The Perth market has just deployed its stabilising fins. Some interesting lessons here on how property markets actually work.
There’s something interesting happening in the Perth rental market right now, and it a good lesson on how the property market works, especially in a softer patch.
One of the things I like about property (oh, I’ve got a list!) is that there are some built in stabilisers – things that help keep the market on an even keel. There are a few factors that temper things on the way up, and cushion things on the way down.
One of these factors is “household formation” and it’s playing a central role in Perth’s market right now.
Now, if you’ve been paying attention, you’ll know that one of the key drivers of house prices is population.
That’s not too hard to understand. It’s people who buy houses, so if there are more people, there’s more demand for houses, and that pushes prices up.
But population flows don’t translate one for one into housing demand.
There’s a few factors that affect how population growth translates into housing demand. The first is average household size. Back in the 50s the average household had more than four people in it. Now I think we’re less than 2.
So that means the same number of people demand more houses.
(This trend decline in average household size in Australia is one of the keys to understanding why there’s such a persistent housing shortage in Australia.)
The other swing factor is household formation.
Households are formed when a young person moves out of home, or people leave a share house and set up on their own – when they form a household of their own.
But this isn’t a mechanical process. Young people don’t go and form a house as soon as they turn 18 (as much as we might wish!)
In fact the timing of household formation has a lot to do with what’s going on in the economy at the time.
For example, in the US after the GFC, when a lot of university graduates were finding it tough to find a job, household formation tanked, as young people moved back in with their parents to save a few dollars.
It also depends on what’s going on in the property market. If rents and prices are surging ahead of wages growth, then young people may feel priced out of the market, and decide to stay home a little longer.
Or, if they see rents coming down and falling within reach, then they may decide to seize the moment and strike out on their own.
This seems to be what’s happening in Perth right now.
Thanks to a softer rental market, there’s been a surge in new leases. From WA Today:
“Figures from the Real Estate Institute of WA show one-bedroom leased properties increased by 50 per cent in the March quarter, compared with the previous 2015 December quarter.
Two and three bedroom properties were up 18 per cent.
The total volume of leased properties in Perth increased by 17 per cent..
The vacancy rate had come down to 5.6 per cent in the March quarter from six per cent…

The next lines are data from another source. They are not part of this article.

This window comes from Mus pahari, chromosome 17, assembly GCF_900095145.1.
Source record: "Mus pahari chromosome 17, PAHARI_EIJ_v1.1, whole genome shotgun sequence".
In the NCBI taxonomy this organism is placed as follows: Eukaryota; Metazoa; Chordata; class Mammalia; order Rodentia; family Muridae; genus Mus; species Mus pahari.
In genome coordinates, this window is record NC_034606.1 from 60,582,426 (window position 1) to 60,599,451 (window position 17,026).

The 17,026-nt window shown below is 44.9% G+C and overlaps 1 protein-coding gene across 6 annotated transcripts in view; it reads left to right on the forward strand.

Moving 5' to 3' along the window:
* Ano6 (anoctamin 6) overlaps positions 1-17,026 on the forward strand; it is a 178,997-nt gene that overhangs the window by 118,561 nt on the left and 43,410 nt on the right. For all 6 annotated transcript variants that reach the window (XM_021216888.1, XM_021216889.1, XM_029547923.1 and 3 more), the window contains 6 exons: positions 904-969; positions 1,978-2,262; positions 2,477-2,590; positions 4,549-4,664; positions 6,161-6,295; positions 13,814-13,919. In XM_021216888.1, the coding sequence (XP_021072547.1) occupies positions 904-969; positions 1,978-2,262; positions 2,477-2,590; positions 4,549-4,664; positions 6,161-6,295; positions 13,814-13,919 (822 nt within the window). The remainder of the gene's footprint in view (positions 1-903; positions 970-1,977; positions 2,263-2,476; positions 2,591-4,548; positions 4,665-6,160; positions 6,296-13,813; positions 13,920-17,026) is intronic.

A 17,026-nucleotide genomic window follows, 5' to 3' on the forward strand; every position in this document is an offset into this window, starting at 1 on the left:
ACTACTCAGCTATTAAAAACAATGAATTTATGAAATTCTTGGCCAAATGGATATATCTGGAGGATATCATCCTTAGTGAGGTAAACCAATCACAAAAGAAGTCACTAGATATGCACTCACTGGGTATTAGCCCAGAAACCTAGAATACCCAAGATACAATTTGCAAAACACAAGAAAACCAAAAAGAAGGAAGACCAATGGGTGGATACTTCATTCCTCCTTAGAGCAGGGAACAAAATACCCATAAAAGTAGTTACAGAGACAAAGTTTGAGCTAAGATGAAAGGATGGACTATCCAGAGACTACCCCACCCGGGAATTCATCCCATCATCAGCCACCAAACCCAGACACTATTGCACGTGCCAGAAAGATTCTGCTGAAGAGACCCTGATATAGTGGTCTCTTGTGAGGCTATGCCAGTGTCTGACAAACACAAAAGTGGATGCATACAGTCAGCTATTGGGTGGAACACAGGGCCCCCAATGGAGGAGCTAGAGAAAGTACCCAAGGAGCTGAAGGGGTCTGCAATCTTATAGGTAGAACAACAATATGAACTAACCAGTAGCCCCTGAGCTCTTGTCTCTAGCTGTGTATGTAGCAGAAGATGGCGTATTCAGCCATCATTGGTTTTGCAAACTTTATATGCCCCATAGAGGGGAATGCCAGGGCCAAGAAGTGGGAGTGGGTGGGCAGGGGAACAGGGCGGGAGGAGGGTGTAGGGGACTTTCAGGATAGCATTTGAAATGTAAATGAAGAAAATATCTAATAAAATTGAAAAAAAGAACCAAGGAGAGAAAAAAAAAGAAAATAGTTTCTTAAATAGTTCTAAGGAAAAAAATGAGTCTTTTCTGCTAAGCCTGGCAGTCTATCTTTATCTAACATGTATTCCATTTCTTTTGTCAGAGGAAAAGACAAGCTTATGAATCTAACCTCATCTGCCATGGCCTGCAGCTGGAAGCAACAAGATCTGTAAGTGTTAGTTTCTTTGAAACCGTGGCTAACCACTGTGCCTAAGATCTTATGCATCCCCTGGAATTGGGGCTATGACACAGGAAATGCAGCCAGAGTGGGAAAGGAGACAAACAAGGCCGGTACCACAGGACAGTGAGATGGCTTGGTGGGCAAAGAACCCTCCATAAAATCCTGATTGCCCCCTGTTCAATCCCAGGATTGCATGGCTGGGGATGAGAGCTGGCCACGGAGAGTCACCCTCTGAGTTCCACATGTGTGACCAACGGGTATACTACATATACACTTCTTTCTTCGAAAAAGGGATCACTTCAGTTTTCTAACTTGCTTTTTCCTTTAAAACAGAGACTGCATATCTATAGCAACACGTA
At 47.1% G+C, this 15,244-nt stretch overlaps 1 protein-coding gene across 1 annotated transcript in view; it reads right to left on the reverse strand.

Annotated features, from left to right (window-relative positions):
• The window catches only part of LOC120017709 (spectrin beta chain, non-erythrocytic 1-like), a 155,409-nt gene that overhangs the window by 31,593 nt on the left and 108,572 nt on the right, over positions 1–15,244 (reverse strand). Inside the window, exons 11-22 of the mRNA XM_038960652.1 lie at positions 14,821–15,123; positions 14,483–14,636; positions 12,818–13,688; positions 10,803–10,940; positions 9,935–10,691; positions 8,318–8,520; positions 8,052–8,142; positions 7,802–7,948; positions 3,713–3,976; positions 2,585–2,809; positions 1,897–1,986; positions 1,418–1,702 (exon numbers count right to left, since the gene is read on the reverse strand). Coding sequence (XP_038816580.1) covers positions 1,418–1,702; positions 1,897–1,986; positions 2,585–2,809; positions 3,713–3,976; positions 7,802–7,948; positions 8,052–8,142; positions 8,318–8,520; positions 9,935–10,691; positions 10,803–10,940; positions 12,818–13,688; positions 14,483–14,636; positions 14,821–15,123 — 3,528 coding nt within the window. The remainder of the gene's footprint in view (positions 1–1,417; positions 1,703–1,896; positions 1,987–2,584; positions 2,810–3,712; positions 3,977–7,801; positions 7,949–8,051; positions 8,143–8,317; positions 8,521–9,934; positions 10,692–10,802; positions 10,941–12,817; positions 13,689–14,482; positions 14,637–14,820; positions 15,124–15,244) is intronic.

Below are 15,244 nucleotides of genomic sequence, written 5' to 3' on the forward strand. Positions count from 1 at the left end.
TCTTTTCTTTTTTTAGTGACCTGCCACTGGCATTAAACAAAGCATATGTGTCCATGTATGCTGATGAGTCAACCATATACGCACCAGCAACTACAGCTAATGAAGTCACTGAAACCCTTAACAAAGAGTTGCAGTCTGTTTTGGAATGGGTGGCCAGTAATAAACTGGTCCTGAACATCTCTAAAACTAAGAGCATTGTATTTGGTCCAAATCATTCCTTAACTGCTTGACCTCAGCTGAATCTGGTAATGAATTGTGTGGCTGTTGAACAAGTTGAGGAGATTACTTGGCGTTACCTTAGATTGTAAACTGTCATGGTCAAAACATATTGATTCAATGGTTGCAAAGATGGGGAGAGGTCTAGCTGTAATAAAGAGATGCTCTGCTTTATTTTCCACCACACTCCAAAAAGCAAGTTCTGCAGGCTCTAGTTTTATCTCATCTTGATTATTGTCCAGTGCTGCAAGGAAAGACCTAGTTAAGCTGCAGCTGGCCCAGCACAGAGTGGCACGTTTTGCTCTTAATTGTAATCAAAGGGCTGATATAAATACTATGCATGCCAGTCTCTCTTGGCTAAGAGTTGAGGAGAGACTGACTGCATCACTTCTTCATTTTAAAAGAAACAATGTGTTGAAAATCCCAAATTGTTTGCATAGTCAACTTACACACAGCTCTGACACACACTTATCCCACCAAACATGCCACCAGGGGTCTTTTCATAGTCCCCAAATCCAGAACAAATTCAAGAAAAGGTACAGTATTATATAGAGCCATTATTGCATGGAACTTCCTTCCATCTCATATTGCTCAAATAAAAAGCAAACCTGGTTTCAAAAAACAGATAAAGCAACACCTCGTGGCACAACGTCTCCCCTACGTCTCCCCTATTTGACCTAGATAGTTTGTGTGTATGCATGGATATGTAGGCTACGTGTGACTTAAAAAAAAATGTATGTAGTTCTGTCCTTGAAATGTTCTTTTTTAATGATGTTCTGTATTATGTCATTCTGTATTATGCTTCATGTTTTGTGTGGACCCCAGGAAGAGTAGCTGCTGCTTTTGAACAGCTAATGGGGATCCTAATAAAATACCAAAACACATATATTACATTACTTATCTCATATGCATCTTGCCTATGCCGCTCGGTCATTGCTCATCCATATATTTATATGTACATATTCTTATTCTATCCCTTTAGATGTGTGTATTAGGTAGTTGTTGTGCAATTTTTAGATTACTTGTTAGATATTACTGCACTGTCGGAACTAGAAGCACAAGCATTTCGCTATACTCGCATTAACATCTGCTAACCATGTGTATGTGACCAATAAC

“Affordability in Perth’s rental market has improved over the last 18 months, tenants who may have been living in shared accommodation are now finding that they can afford to move out on their own, which is why were seeing this shift to smaller households,” said REIWA president Hayden Groves.
“While rental listings in Perth remain above the long term average, the number of properties leased in the March quarter has soared well above the growth of listings which is a real positive for the market.”
I’m not sure I’d go so far as to say that this is a big positive for the Perth property market, given it’s a fall in rents that has been driving the surge in leases, but we can clearly see here the positive role household formation is having on the market.
These new households are increasing demand exactly as the market needs it. Perth rents have fallen as population growth slows now the mining boom is unwinding, and a large number of new properties are coming on to the market.
However, it could have been a lot worse. If these new households hadn’t come on to the market, demand would have fallen further, and rents would have fallen further as well.
So to a degree, household formation is helping to protect rents and protect prices over in Perth. It’s acting as a stabiliser.
That’s our lesson for today.
However, it’s worth noting that household formation doesn’t always play this role, and in fact it can act as an accelerant. When there’s an income shock – such as there was in the US following the GFC – then income-shocked kiddies can leave the market altogether. They give up their rentals and move back home. Or they huddle together in bigger sharehouses.
In this case demand falls even further and faster, and there will tend to be an over-correction to the downside.
Which is just what we saw in the US.
Anyway, it’s an interesting case-study in how property markets actually work. Thought you might find it interesting too.
Got any other questions about how the property market works? I’d love to hear them.